IT TURNS OUT THAT national parks aren’t just appeasements for naturalists, but good investments that return tenfold what money is put into them. It’s no wonder Ken Burns called his beautiful documentary about the parks America’s Best Idea. He borrowed that title from the novelist Wallace Stegner, who, in an essay called “The Best Idea We Ever Had,” wrote that the parks are: “Absolutely American, absolutely democratic, they reflect us at our best rather than our worst.”
Stegner’s essay and Burns’ documentary both survey the history of the park service, which began in the West during the late 19th century, when things seemed truly wild and worth preserving. Acadia was the first park east of the Mississippi, designated as such in 1919. President after president added more parks and monuments, and the Great Depression brought vast improvements, as more than three million Americans found work clearing roads and trails, building cabins and shelters, and replanting forests through the Civilian Conservation Corps.
Now there are national parks in all 50 states: 401 sites that include parks and preserves, seashores and rivers, battlefields and historical landmarks. But Stegner and Burns prove how useless it is to speak generically of parks, for their splendor is in their specificity. Even I could not write of the National Park Service without detailing the last park I visited, reveling in the particular beauty of Acadia.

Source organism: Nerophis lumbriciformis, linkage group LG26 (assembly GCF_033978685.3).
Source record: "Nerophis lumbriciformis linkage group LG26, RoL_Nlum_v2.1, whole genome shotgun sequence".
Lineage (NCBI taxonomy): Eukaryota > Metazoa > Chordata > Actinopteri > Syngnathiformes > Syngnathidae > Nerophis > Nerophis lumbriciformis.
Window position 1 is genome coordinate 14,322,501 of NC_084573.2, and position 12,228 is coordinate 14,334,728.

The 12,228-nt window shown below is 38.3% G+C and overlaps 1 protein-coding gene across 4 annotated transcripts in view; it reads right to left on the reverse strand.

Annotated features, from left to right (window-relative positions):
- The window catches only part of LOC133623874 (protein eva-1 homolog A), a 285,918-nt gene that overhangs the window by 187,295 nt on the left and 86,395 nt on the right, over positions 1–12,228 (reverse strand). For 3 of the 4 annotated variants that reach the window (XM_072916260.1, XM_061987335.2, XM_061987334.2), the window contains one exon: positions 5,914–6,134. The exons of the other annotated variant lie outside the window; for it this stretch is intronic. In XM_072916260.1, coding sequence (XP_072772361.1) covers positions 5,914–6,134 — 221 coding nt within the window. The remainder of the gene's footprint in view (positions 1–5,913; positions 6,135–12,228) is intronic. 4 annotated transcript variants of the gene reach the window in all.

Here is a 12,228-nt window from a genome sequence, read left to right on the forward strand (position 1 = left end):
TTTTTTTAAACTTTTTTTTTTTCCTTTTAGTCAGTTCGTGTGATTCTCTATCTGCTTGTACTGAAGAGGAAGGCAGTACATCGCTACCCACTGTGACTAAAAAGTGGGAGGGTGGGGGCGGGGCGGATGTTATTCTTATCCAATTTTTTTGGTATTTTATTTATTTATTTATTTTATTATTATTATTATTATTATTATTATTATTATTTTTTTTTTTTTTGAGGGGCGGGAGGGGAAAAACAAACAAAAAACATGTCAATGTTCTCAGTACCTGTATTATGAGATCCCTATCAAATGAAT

That specificity is why I’m enjoying the new environmental site Greenfriar, which names Edward Abbey, David Brower, Annie Dillard, Henry David Thoreau, Paul Watson, and Jane Goodall as patron saints. Greenfriar is a celebration of the outdoors—not only, but often parks. The website’s posts are so powerful because rather than generically praising the wild, they are detailed portraits of specific wild places: from California’s Point Reyes National Seashore to New York’s Sam’s Point Preserve.
The National Park Service will spend millions readying their protected areas for the centennial in 2016, but, like Greenfriar, we might all spend at least a few minutes remembering why these areas are worthy of protection. Remember the first national park you ever visited, or the last national monument you toured; return to the photographs of your family at the edge of the Grand Canyon, the bison by the side of the road at Yosemite, the blurred scenery of the Blue Ridge Parkway from the car window, the Manhattan skyline from Liberty Island when you visited the Statue of Liberty.
Let’s lobby Congress to fund the National Park Service adequately, to meet the president’s budget proposal for 2015, but let’s also all enjoy where the wild things are. Don’t just conserve these monuments and parks; go and enjoy them, too.